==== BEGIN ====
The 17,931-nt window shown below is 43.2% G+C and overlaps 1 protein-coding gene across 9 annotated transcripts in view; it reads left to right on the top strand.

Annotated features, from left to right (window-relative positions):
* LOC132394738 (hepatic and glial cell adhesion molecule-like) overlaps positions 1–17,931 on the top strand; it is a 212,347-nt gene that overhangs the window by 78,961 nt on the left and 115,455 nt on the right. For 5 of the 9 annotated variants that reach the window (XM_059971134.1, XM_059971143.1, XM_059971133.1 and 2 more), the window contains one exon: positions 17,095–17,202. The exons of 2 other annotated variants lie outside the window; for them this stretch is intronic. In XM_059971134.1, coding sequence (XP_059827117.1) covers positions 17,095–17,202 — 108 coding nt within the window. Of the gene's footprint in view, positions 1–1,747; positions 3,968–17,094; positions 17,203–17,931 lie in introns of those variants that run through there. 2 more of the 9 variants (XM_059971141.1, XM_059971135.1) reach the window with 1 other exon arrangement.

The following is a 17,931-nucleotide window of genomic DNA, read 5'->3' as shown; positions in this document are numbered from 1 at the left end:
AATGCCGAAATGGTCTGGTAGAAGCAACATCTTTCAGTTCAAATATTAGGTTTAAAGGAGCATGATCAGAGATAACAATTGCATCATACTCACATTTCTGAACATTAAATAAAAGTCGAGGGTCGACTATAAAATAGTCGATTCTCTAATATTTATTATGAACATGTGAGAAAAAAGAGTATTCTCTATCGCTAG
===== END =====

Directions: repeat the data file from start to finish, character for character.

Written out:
The 17,931-nt window shown below is 43.2% G+C and overlaps 1 protein-coding gene across 9 annotated transcripts in view; it reads left to right on the top strand.

Annotated features, from left to right (window-relative positions):
* LOC132394738 (hepatic and glial cell adhesion molecule-like) overlaps positions 1–17,931 on the top strand; it is a 212,347-nt gene that overhangs the window by 78,961 nt on the left and 115,455 nt on the right. For 5 of the 9 annotated variants that reach the window (XM_059971134.1, XM_059971143.1, XM_059971133.1 and 2 more), the window contains one exon: positions 17,095–17,202. The exons of 2 other annotated variants lie outside the window; for them this stretch is intronic. In XM_059971134.1, coding sequence (XP_059827117.1) covers positions 17,095–17,202 — 108 coding nt within the window. Of the gene's footprint in view, positions 1–1,747; positions 3,968–17,094; positions 17,203–17,931 lie in introns of those variants that run through there. 2 more of the 9 variants (XM_059971141.1, XM_059971135.1) reach the window with 1 other exon arrangement.

The following is a 17,931-nucleotide window of genomic DNA, read 5'->3' as shown; positions in this document are numbered from 1 at the left end:
AATGCCGAAATGGTCTGGTAGAAGCAACATCTTTCAGTTCAAATATTAGGTTTAAAGGAGCATGATCAGAGATAACAATTGCATCATACTCACATTTCTGAACATTAAATAAAAGTCGAGGGTCGACTATAAAATAGTCGATTCTCTAATATTTATTATGAACATGTGAGAAAAAAGAGTATTCTCTATCGCTAG